Jacket, Interrupted


Love at First Stitch

In the time I’ve taken off from the jacket because I’m afraid of messing it up at the very last stages, I came across something new to me: Love at First Stitch and Tilly and the Buttons. I’ve also learned how to trace a pattern, which is pretty much mandatory if you want to use any of the patterns that come with the book.


The Delphine Skirt

Between tracing and altering the pattern, I felt like a pro (no real illusions there). I skipped right over the PJs and went for the Delphine skirt. Luckily for me, it turns out it’s fairly easy and goof-proof, with the exception of the invisible zipper, the teeth of which I managed to stitch over. I made it in linen and should have lined it.


If you’ve ever wondered what a short skirt made in the largest regular size looks like for a person who is 5’0″, now you know. Not right is the answer. And it’s barely above my knees. Go ahead, Google “Delphine skirt” to see what they’re supposed to look like. Fortunately, it looks better on me than on the hanger,



Hopefully, next time will be all about how I finally finished the improbable jacket.


The Improbable Jacket

One day, out of the blue, I decided I wanted to make a crazy quilt jacket. Completely out of the blue, as in I have never made anything remotely resembling either a crazy quilt or a jacket. While I have made a few appliqué art quilts, the only garments I ever made were a skirt and a dress over twenty years ago and with much assistance. But, I had acquired some silk and velvet scraps during late night Etsy excursions, and I wanted to do something cool with them. So, crazy quilt jacket.


I looked at some commercial jacket patterns and not uncapriciously decided on Vogue Pattern V9212. I was aware this was not rated as an easy pattern, but I had no idea what I was getting into. Really, no idea. As it turns out, the crazy quilting is turning out to be by far the easiest part of this project.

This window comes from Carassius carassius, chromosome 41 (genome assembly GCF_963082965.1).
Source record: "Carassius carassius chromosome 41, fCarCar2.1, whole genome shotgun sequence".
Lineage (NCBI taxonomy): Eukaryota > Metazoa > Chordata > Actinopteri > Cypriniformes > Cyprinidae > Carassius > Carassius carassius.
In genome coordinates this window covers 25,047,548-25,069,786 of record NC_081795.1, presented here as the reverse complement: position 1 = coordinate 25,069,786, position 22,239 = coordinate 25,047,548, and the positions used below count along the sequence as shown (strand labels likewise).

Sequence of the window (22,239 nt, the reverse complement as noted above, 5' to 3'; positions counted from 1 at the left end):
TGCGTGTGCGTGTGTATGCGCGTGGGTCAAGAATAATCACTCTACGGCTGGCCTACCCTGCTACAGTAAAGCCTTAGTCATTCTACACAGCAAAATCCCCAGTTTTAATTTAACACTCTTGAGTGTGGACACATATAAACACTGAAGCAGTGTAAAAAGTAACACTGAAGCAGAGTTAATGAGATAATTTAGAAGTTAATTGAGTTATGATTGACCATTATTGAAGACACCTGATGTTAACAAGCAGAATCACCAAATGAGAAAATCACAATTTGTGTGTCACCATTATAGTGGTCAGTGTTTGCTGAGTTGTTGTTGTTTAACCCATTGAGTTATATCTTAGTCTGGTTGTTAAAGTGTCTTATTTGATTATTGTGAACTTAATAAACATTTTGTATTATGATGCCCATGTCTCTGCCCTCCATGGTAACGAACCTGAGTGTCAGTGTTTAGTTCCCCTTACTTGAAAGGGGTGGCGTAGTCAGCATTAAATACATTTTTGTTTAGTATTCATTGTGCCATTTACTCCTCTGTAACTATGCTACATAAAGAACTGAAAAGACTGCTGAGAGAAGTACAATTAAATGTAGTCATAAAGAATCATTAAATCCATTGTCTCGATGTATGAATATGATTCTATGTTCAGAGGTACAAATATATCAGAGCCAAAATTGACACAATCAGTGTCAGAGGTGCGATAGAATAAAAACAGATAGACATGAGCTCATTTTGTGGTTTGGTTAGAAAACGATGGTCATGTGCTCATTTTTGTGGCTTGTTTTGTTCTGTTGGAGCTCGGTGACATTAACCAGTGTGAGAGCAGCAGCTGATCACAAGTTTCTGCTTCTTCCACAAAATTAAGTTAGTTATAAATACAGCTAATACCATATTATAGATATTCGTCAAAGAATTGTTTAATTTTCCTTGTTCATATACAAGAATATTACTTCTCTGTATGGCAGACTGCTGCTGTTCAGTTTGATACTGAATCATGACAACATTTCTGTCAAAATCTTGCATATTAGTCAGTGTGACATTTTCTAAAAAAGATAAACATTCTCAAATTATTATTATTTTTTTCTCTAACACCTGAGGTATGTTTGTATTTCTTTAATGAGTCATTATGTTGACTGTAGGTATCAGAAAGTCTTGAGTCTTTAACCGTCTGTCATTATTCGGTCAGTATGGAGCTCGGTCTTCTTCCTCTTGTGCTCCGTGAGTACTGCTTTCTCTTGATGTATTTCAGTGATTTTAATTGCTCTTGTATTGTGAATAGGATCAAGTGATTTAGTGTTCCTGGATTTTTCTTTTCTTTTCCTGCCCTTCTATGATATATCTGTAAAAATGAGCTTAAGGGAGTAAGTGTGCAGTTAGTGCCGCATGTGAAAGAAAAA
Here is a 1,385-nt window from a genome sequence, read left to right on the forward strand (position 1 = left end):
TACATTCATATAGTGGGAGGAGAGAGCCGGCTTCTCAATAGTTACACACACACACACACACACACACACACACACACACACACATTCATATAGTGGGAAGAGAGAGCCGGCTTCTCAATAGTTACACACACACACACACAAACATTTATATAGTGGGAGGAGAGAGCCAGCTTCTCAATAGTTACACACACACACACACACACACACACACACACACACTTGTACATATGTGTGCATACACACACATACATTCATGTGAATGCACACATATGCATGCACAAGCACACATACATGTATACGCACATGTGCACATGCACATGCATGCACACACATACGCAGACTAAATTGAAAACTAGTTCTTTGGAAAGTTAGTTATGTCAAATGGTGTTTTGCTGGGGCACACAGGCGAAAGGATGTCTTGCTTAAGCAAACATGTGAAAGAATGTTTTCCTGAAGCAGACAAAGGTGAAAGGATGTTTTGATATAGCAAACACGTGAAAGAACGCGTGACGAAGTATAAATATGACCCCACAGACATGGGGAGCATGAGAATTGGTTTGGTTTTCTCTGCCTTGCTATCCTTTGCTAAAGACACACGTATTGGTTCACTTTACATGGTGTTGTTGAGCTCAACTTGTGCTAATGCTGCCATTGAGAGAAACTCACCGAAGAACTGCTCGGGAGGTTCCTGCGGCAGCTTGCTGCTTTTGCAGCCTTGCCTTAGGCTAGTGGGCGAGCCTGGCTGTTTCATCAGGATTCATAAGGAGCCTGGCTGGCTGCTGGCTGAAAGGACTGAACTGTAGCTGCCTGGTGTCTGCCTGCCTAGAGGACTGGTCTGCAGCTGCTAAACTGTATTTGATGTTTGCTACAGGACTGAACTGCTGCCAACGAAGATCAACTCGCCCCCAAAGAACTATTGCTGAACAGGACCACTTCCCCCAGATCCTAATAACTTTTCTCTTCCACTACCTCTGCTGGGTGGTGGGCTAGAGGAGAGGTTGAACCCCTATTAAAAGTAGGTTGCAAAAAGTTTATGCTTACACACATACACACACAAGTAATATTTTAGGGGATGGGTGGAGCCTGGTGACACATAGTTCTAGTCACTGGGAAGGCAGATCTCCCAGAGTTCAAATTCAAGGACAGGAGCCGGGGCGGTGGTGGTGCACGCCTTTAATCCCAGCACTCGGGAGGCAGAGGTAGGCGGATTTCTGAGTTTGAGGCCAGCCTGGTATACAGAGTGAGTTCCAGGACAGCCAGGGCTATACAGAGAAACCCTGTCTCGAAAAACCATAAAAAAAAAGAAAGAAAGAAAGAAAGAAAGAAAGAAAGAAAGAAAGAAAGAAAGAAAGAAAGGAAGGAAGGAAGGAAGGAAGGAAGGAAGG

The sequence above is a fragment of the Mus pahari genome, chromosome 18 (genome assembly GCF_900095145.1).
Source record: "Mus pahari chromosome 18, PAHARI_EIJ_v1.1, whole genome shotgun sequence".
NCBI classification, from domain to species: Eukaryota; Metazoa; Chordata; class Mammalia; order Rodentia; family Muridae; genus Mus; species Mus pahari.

First, I constructed the back, which, I have come to learn, has something called princess seams (which, as it turns out, are a really bad idea for what I’m trying to do). My seams were not completely without fault, but they’re also being covered up. Anyway, here’s the back in muslin, which is the base for the crazy patches. At this point, my ignorance is enabling.

The top back patches went fairly quickly. The bottom took a little longer because of the drape of the fabric, which I managed not to lose entirely. I think the entire back took two or three days to crazy quilt.


The front presented a more extreme version of the same problem: princess seams. I have thoroughly learned why most crazy quilt jackets are boxy. I did lose some curviness on the bust but not all of it, and I think the jacket may still fit.

The construction of the front sides took, I think, a day, and the crazy quilting of the front took two days, both sides altogether.


And here I am stuck because now the really hard part begins, putting it all together—back, front, collar, sleeves, facing, and lining. Yep. Facing and lining, too. Wish me luck, because I’m going to need it.

Aegean Superwash Scarf

So, I finally plied and washed one 4-oz. bobbin of the Aegean Superwash wool. I plied the single with purple thread. It’s squishy. And uneven, of course, but not super-thick and not as uneven as most of what has come before.


I decided to use the 25mm knitting needles to get that loosey goosey gauge that works so well here where it hardly ever gets cold. So I can, you know, actually wear it.

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The knitting went quickly with the giant needles. I started and finished it between assignments, which is pretty amazing considering how busy I’ve been with work.

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Switching Gears

And, here is another picture of the hand warmer things, because, despite (or because of) it being hot (and freezing because of air-conditioning), my hands are always cold. These are great for typing. Also, I haven’t knitted anything else since I finished these.

Hand Warmer Thing

But, what I have started doing again is spinning. Well, sort of. I’ve been plying a little and also bought more fiber (that counts, right?).


I got a pound of natural Corriedale, and 16 oz. of a crazy mix called Elemental Mix #8 in Obsidian.


It’s pretty. So pretty that I’m going to have to psych myself up before I start on it.


In the meantime, I need to wash more of the Blackface and Corriedale blend that I plied with gold thread to set the twist.